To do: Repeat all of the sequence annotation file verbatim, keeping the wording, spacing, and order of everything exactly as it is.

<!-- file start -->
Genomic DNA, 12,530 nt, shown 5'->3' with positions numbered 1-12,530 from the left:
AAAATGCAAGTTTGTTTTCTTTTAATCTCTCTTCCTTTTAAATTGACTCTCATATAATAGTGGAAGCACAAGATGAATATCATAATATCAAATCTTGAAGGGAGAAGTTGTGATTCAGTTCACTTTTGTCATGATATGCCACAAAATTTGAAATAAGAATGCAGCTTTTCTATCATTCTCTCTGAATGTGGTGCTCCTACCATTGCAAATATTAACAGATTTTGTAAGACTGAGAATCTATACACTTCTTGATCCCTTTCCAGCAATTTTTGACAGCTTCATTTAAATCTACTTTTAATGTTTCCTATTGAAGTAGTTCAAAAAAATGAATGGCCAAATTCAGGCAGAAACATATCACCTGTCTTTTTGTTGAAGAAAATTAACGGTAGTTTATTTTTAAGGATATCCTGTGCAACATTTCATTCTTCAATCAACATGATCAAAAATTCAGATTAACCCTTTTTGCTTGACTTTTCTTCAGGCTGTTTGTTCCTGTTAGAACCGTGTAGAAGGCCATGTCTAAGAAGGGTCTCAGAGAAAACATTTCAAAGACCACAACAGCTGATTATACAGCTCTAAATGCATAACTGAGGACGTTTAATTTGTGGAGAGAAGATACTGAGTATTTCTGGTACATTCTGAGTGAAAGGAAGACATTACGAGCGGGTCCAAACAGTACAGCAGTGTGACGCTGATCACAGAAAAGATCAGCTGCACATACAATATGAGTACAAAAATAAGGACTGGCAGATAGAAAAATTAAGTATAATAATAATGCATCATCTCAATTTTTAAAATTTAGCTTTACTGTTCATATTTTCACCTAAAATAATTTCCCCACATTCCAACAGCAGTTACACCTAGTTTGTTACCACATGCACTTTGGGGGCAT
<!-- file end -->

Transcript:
Genomic DNA, 12,530 nt, shown 5'->3' with positions numbered 1-12,530 from the left:
AAAATGCAAGTTTGTTTTCTTTTAATCTCTCTTCCTTTTAAATTGACTCTCATATAATAGTGGAAGCACAAGATGAATATCATAATATCAAATCTTGAAGGGAGAAGTTGTGATTCAGTTCACTTTTGTCATGATATGCCACAAAATTTGAAATAAGAATGCAGCTTTTCTATCATTCTCTCTGAATGTGGTGCTCCTACCATTGCAAATATTAACAGATTTTGTAAGACTGAGAATCTATACACTTCTTGATCCCTTTCCAGCAATTTTTGACAGCTTCATTTAAATCTACTTTTAATGTTTCCTATTGAAGTAGTTCAAAAAAATGAATGGCCAAATTCAGGCAGAAACATATCACCTGTCTTTTTGTTGAAGAAAATTAACGGTAGTTTATTTTTAAGGATATCCTGTGCAACATTTCATTCTTCAATCAACATGATCAAAAATTCAGATTAACCCTTTTTGCTTGACTTTTCTTCAGGCTGTTTGTTCCTGTTAGAACCGTGTAGAAGGCCATGTCTAAGAAGGGTCTCAGAGAAAACATTTCAAAGACCACAACAGCTGATTATACAGCTCTAAATGCATAACTGAGGACGTTTAATTTGTGGAGAGAAGATACTGAGTATTTCTGGTACATTCTGAGTGAAAGGAAGACATTACGAGCGGGTCCAAACAGTACAGCAGTGTGACGCTGATCACAGAAAAGATCAGCTGCACATACAATATGAGTACAAAAATAAGGACTGGCAGATAGAAAAATTAAGTATAATAATAATGCATCATCTCAATTTTTAAAATTTAGCTTTACTGTTCATATTTTCACCTAAAATAATTTCCCCACATTCCAACAGCAGTTACACCTAGTTTGTTACCACATGCACTTTGGGGGCAT